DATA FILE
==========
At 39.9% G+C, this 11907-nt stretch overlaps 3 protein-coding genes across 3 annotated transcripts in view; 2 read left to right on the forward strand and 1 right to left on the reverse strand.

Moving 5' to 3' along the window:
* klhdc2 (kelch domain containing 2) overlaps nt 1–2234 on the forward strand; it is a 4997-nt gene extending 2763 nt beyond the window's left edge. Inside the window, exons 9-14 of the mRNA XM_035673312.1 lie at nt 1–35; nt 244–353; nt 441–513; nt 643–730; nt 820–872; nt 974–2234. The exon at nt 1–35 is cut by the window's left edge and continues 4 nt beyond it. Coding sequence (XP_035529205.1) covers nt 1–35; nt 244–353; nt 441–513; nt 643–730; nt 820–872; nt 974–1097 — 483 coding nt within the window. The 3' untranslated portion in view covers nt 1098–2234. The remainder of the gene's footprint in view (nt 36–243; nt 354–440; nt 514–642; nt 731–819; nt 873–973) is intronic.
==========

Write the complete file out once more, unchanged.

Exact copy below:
At 39.9% G+C, this 11907-nt stretch overlaps 3 protein-coding genes across 3 annotated transcripts in view; 2 read left to right on the forward strand and 1 right to left on the reverse strand.

Moving 5' to 3' along the window:
* klhdc2 (kelch domain containing 2) overlaps nt 1–2234 on the forward strand; it is a 4997-nt gene extending 2763 nt beyond the window's left edge. Inside the window, exons 9-14 of the mRNA XM_035673312.1 lie at nt 1–35; nt 244–353; nt 441–513; nt 643–730; nt 820–872; nt 974–2234. The exon at nt 1–35 is cut by the window's left edge and continues 4 nt beyond it. Coding sequence (XP_035529205.1) covers nt 1–35; nt 244–353; nt 441–513; nt 643–730; nt 820–872; nt 974–1097 — 483 coding nt within the window. The 3' untranslated portion in view covers nt 1098–2234. The remainder of the gene's footprint in view (nt 36–243; nt 354–440; nt 514–642; nt 731–819; nt 873–973) is intronic.